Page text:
Freeh at last?

Freeh at last?

Freeh at last?

Gossip, speculation, and scuttlebutt about politics.
July 25 2003 6:38 PM

Freeh at Last?

Sorry, Louis, but Congress' 9/11 report doesn't vindicate you.

Louis Freeh sees vindication in the Senate and House intelligence committees' Sept. 11 report. Writing today on the Wall Street Journal's editorial page, Bill Clinton's FBI director quotes the report's statement that the investigators found no "specific, advance warning of the details of those attacks" in the files of the CIA, the FBI, and other intelligence agencies. But the report also points out that two of the Sept. 11 hijackers had extensive contact with an FBI informant in Southern California and that, generally, "The FBI was unable to identify and monitor effectively the extent of activity by al-Qa'ida and other international terrorist groups operating in the United States." That's hardly a vote of confidence.

The report is scathing on the lack of preparedness at all the intelligence agencies, not just the FBI. But among all those who ran these agencies during the months and years immediately prior to the Sept. 11 attacks, only Freeh is foolish enough to mount a soapbox and boast that it makes him look good. In his op-ed, Freeh says it's important that Americans not "translate this loss into a scapegoating of the courageous men and women from our law enforcement and intelligence services who protect our liberties every day by putting their lives on the line." Which courageous men and women might those be? For starters, Louis Freeh.

Far from being vindicated in the intelligence committees' report, Freeh (who vacated the FBI director's office a mere 78 days prior to the World Trade Center's toppling) comes in for a pasting. Some examples:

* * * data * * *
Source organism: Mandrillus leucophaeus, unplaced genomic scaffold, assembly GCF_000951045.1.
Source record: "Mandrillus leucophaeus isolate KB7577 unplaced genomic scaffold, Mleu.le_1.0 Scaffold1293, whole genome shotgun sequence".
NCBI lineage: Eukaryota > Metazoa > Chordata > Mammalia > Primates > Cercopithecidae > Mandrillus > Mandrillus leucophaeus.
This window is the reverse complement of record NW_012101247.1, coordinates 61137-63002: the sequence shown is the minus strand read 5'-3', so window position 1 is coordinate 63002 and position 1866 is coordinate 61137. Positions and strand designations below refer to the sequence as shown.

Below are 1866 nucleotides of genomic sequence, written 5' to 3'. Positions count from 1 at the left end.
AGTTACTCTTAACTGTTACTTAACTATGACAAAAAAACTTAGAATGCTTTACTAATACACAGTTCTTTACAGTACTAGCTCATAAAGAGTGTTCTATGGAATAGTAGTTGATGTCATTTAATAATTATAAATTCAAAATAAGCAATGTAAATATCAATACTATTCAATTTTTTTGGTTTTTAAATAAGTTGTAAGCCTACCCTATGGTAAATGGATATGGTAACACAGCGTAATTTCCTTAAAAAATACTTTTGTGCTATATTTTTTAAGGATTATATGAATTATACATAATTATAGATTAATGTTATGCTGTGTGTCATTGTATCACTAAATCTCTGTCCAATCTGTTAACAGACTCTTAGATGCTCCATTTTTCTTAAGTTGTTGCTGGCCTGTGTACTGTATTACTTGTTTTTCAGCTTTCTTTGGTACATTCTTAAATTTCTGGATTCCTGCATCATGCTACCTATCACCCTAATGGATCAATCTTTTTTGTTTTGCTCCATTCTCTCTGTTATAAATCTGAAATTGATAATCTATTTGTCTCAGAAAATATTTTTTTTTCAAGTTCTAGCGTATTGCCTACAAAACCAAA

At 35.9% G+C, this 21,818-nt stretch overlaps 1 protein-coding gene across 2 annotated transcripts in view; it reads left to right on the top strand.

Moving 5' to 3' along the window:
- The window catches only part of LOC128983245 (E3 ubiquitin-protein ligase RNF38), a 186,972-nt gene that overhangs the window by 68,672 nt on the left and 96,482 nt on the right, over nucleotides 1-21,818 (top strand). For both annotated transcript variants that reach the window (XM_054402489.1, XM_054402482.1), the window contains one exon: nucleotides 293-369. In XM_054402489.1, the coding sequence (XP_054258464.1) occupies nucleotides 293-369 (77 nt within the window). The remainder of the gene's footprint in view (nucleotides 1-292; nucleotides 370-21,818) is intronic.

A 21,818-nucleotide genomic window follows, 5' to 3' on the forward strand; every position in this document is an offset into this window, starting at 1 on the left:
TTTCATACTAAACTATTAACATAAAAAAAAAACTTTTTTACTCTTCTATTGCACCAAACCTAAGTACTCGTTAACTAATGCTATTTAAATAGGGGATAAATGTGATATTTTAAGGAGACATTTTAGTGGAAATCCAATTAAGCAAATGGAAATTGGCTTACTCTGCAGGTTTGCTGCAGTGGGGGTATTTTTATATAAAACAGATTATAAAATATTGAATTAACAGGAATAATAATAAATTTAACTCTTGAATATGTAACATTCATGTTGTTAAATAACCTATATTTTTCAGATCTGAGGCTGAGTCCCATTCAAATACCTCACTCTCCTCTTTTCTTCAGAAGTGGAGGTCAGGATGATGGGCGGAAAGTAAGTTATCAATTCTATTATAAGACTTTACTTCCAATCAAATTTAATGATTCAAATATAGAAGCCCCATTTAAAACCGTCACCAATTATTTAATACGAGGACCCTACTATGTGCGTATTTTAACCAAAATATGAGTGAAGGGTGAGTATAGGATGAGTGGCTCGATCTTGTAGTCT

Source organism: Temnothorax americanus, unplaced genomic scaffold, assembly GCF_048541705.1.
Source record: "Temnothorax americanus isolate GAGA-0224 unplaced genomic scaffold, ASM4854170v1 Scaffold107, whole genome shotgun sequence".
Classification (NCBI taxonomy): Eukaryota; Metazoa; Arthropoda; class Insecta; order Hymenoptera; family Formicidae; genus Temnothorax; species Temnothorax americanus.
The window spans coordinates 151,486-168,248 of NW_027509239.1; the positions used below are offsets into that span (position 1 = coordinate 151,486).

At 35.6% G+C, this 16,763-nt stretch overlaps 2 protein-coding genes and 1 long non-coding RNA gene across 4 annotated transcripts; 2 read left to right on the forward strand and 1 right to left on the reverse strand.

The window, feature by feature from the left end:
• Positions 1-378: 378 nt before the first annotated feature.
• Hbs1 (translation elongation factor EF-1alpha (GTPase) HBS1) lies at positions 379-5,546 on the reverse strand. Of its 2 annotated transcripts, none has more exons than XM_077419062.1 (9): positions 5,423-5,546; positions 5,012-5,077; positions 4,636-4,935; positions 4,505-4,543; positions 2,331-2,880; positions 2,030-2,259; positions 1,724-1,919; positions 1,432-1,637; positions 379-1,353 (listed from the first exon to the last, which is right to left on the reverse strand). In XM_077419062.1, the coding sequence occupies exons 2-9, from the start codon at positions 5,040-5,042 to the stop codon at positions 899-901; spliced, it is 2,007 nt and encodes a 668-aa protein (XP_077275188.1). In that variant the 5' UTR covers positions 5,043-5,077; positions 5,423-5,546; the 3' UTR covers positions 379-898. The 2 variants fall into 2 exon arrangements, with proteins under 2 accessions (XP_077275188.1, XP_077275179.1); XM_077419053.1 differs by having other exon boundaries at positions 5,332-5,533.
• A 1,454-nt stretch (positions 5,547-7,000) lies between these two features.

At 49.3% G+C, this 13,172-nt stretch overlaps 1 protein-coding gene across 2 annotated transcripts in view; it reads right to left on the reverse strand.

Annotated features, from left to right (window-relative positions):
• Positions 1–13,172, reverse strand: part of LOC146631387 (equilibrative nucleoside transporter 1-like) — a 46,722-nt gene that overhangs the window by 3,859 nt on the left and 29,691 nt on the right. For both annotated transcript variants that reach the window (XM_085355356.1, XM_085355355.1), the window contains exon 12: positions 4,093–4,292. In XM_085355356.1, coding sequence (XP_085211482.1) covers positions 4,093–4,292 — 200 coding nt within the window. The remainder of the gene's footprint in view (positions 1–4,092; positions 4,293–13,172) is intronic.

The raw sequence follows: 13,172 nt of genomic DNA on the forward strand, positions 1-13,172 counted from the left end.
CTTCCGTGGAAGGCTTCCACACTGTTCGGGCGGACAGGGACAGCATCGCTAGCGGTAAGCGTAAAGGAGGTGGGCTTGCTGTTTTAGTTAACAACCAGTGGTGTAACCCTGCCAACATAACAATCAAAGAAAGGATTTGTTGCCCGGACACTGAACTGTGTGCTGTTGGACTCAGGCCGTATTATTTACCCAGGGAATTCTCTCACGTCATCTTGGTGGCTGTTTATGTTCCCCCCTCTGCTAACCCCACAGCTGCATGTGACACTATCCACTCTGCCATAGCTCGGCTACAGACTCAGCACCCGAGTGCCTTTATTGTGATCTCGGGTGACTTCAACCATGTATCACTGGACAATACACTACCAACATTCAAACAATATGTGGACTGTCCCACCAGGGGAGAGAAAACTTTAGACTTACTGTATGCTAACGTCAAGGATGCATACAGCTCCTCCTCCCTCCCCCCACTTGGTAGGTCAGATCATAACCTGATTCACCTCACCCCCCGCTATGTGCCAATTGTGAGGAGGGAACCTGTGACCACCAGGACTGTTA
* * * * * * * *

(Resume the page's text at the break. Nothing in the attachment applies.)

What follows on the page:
• "While former FBI Director Louis Freeh testified that the FBI was 'intensely focused' on terrorist targets within the United States, the FBI's Executive Assistant Director for Counterterrorism testified that in 2001 he thought there was a high probability—'98 percent'—that the attack would be overseas. The latter was the clear majority view, despite the fact that the Intelligence Community had information suggesting that Bin Ladin had planned, and was capable of, conducting attacks within the domestic United States." (Page 8)

  • "Regarding Saudi Arabia, former FBI Director Louis Freeh testified that, following the 1996 KhobarTowers bombing, the FBI 'was able to forge an effective working relationship with the Saudi police and Interior Ministry.' A considerable amount of personal effort by Director Freeh helped to secure what he described as 'unprecedented and invaluable' assistance in the KhobarTowers bombing investigation from the Saudi Ambassador to the United States and the Saudi Interior Minister. By contrast, the Committees heard testimony from U.S. Government personnel that Saudi officials had been uncooperative and often did not act on information implicating Saudi nationals." (Page 110)

  • "The FBI … did not inform policymakers of the extent of terrorist activity in the United States, although former Director Freeh stated that he met regularly with senior U.S. Government officials to discuss counterterrorism. Former National Security Advisor [Sandy] Berger has testified that the FBI assured him that there was little radical activity in the United States and that this activity was 'covered.' Although the FBI conducted many investigations, these pieces were not fitted into a larger picture." (Page 245)